By Ayaz Gul
Voice of America
ISLAMABAD – Afghanistan’s Taliban has dismissed as “illogical” escalating domestic and foreign calls for the insurgent group to cease hostilities before the commencement of intra-Afghan peace negotiations.
The long-delayed dialogue is stipulated in a landmark deal the United States and the Taliban sealed in February aimed at ending nearly two decades of war in Afghanistan, America’s longest. The peace talks are tied, however, to a successful conclusion of an ongoing controversial prisoner swap between the Afghan government and the insurgents.
A spokesman for the Islamist Taliban insisted Sunday that implementation of the agreement and start of intra-Afghan negotiations are necessary to de-escalate and end the war.
“A demand for us to stop the fighting and then start the negotiations is illogical. War is raging precisely because we have yet to find an alternative,” Zabihullah Mujahid said in a media release.
“The prisoner exchange process must be completed and intra-Afghan talks must begin immediately. This is the real and logical path toward resolving the problem,” Mujahid stressed.
Direct peace negotiations between Afghan parties to the war were originally scheduled to commence in March but were pushed back due to disagreements over the prisoner swap.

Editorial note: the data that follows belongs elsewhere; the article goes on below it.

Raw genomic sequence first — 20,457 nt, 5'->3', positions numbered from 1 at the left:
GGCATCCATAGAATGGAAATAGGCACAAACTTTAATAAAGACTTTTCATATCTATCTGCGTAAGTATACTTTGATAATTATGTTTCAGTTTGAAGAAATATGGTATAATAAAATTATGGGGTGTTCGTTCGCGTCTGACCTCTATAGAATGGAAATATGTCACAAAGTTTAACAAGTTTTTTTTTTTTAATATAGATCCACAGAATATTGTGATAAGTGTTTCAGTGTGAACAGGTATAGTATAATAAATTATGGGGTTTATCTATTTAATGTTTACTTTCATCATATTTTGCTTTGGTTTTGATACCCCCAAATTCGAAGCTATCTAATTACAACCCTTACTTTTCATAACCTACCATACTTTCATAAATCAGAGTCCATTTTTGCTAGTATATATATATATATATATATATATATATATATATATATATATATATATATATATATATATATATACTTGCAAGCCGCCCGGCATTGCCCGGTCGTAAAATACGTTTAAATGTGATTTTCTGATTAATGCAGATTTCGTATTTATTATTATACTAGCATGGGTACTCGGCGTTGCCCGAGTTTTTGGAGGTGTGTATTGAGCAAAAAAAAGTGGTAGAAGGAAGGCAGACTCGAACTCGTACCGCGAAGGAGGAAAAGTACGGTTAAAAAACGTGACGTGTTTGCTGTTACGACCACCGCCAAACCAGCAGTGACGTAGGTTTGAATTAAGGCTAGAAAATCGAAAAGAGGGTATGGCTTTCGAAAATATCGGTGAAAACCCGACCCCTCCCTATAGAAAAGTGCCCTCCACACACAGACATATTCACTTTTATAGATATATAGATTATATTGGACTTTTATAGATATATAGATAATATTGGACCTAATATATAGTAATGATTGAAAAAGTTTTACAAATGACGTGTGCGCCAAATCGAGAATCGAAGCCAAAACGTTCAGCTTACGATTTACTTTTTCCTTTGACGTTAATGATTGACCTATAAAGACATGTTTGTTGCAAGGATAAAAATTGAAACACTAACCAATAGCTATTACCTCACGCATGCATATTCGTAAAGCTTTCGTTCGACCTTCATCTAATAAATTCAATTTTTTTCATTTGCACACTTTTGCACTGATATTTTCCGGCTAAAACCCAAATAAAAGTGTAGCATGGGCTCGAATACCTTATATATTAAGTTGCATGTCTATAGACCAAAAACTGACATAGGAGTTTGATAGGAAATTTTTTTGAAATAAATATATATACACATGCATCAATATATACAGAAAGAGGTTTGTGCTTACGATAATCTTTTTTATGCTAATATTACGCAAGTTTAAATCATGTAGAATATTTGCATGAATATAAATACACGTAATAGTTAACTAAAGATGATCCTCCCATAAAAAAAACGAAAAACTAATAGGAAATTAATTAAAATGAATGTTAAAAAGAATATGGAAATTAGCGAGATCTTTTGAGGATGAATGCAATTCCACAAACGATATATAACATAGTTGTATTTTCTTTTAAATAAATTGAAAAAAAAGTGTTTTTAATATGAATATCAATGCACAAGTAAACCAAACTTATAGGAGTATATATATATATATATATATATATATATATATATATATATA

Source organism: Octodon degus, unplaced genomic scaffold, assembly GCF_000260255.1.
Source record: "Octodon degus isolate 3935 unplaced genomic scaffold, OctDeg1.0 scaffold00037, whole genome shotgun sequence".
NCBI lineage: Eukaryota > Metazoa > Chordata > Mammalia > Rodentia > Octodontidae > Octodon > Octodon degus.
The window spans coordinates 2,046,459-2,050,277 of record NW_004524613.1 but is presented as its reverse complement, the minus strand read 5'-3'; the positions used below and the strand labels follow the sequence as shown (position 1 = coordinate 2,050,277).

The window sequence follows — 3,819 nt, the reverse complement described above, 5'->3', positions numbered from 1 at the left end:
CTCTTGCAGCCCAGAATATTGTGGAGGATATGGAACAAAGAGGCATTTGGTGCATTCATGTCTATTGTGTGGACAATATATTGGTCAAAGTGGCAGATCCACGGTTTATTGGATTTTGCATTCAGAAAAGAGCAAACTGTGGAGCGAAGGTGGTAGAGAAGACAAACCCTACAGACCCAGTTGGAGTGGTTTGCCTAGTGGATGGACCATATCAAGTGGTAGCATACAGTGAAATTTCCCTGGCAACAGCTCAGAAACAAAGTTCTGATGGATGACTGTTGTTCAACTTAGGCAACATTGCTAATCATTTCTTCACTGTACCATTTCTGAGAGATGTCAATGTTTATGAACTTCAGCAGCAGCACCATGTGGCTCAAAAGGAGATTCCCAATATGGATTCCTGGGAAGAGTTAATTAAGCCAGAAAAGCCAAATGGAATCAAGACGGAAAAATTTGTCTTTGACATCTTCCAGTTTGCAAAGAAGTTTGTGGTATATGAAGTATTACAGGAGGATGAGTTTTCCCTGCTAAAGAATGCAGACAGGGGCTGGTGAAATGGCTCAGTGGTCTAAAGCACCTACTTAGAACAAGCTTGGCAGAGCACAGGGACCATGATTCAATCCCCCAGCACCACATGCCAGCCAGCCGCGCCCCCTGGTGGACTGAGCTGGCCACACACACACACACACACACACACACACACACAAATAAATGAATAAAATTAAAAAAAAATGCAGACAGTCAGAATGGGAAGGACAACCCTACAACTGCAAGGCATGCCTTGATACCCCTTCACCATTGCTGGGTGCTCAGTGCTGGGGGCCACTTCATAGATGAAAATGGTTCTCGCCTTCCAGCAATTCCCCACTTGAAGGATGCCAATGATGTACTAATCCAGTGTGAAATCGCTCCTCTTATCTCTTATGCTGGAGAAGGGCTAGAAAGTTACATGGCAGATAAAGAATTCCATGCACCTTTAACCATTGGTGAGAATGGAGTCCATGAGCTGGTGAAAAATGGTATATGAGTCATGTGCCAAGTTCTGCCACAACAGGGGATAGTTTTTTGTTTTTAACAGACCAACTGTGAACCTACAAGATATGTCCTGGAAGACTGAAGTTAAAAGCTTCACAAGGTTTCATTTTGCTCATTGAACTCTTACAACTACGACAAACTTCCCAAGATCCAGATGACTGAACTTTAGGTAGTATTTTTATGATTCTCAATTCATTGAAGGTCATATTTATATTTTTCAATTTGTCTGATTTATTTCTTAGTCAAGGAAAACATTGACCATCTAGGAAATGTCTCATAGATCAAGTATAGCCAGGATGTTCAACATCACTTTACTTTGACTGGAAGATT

The Afghan government says it has so far released just over 4,000 Taliban prisoners out of the promised 5,000. In exchange, the insurgent group says it has freed about 770 out of the promised 1,000 Afghan security personnel, although Afghan officials dispute those figures and say about half of the freed men are civilians.
The rise in Taliban attacks
An escalation in Taliban battlefield attacks and bomb attacks has killed hundreds of government forces and civilians in recent weeks, prompting President Ashraf Ghani to link the release of remaining prisoners to a reduction in insurgent violence.
Afghan officials also have refused to free hundreds of Taliban prisoners they say are involved in “serious crimes”, including killing innocent Afghan civilians.